EFF ONE

It was a case of Them and Us in the Formula 1 paddock in Malaysia: "Them" were the tanned Lotus Eaters who had been on their holidays after the Australian Grand Prix and "Us" were the white-skinned pale-faces who had headed home between races to beat our lonely keyboards.

Michael Schumacher was one F1 person keen to show off his newly-acquired tan. The Welt Champion might be a dab hand behind the wheel of a Ferrari, but he evidently doesn't use his mirrors when he's getting dressed in the morning. Prior to departing from the Pan Pacific Hotel at Kuala Lumpur International Airport (where the important people stay) The Schu had horned himself into a most unusual get-up. His plan was to ride the short distance to the circuit on a huge Hog. No, not Mercedes-Benz motorsport boss Norbert Hog, but rather one of them there Harley Davidson motorsickles. More the Action Man type than a hairy biker, Michael had plumped for an absurdly long pair of black shorts, topped off with a skin-tight black singlet. The whole look was completed with some pimp-style sunnies. No doubt, Mike the Bike thought he looked cool and tough, but the overall impression was more Village People than Village Pillager.

Michael did not bother with any protective clothing but fortunately arrived in the paddock without leaving any chunks of highly expensive flesh lying on the road. In fact he was one of the few people in the paddock who was not limping or hobbling as the result of having taken part in "extreme sport" during their holidays rather than lying around on the beach. I think this is a completely pointless exercise. My idea of an "extreme sport" is risking a few lumps of ice in my Martini while hanging out in Latin America.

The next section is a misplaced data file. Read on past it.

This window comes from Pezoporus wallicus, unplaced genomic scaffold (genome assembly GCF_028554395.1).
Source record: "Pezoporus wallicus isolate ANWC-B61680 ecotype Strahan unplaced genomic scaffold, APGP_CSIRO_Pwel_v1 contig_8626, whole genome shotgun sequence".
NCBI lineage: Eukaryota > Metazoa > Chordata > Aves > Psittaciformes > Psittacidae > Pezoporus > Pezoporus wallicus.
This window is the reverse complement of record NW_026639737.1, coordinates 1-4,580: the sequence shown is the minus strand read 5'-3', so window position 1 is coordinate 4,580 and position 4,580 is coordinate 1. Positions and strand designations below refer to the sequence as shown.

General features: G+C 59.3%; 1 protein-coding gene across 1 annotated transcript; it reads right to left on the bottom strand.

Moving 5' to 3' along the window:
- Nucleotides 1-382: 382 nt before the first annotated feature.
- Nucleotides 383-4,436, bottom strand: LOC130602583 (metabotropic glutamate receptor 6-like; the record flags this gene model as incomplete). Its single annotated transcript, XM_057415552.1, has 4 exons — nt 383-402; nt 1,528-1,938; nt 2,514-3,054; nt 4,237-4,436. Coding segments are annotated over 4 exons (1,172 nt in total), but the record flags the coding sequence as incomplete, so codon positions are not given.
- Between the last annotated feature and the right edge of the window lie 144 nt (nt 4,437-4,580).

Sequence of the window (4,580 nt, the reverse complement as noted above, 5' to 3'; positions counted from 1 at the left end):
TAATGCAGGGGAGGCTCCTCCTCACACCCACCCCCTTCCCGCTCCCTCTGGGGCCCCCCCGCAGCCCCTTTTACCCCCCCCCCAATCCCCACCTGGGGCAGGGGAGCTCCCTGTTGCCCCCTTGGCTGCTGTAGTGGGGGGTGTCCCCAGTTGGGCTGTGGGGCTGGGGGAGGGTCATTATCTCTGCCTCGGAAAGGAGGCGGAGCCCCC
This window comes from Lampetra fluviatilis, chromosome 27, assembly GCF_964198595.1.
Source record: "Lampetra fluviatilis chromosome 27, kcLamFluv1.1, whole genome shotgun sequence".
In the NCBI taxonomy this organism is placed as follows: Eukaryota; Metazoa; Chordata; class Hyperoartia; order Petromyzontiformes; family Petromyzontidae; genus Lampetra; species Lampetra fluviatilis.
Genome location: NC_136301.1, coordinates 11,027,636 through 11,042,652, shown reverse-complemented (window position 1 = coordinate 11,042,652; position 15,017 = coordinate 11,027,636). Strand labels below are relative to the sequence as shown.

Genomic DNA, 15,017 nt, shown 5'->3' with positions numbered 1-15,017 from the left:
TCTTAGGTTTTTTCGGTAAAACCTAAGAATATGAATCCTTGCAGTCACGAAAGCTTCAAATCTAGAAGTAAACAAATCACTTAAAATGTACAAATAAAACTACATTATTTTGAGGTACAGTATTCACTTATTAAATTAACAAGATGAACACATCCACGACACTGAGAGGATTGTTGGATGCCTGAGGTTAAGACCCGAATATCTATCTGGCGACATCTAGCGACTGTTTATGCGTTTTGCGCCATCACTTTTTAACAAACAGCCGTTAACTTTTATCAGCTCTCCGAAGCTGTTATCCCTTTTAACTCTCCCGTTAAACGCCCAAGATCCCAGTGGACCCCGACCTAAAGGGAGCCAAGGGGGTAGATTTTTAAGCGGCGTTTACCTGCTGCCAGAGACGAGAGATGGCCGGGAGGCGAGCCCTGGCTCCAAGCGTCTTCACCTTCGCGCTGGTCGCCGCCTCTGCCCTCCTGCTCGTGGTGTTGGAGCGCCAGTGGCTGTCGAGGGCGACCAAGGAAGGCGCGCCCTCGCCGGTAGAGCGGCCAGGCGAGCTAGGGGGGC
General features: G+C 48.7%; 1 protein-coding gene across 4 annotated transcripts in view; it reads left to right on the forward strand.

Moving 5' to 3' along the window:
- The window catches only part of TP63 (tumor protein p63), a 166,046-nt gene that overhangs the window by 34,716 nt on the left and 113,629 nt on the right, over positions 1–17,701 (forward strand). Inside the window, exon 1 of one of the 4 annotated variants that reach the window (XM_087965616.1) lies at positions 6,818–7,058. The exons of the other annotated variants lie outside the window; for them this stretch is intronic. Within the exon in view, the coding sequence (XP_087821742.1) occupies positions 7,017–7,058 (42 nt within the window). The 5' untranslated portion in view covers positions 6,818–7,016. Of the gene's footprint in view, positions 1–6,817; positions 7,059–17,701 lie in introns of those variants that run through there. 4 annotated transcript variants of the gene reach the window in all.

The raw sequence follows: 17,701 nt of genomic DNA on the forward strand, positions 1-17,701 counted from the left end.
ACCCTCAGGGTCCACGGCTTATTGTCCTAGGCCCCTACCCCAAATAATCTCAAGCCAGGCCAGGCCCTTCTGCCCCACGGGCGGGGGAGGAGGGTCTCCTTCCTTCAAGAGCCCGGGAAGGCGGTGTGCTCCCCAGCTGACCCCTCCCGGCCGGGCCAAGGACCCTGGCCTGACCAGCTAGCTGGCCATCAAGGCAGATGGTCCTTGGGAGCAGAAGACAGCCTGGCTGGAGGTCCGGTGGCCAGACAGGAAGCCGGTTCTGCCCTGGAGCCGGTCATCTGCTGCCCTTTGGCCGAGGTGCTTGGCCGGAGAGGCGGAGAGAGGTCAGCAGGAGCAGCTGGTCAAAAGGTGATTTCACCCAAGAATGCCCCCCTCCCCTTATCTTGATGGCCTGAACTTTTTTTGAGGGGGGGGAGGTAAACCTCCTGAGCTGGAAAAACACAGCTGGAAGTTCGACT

The men with the best tans in the paddock were the fellows from Dutch TV, who always look rather more Hog-like than Mike the Bike. These gentlemen are all rather larger than life (in all directions) although their new producer is the first human being I've ever seen who really is the same shape as Barney Rubble from the Flintstones. However the gang seemed convinced that with their tans and their celebrity status would assist them in their pursuit of the KLM stewardesses who were staying in their hotel.

Rather "extreme sport" for the girls, I thought.

The black and white motif in the paddock seemed to have been picked up on by Eddie Jordan whose cars bore a logo featuring a black hand clasping a white one.

It turned out that this was the latest Bahrain peace initiative. From the sound of things peace initiatives are much in demand up in the Gulf. There was much talk over the weekend about a rather unfortunate incident which took place in Bahrain in the week prior to the Malaysian GP. It was most alarming for the contingent of French F1 journalists who were horrified to read reports that a large group of Bahraini Islamic fundamentalists had stormed a French restaurant because it was serving wine. Shouting "God is greatest!", they threatened diners with knives and then burned the place to the ground.

The French all looked very worried about this, not because of the risk of injury I should hasten to add, but rather because one of their number is known to be completely unable to function without the aid of a little fermented grape juice.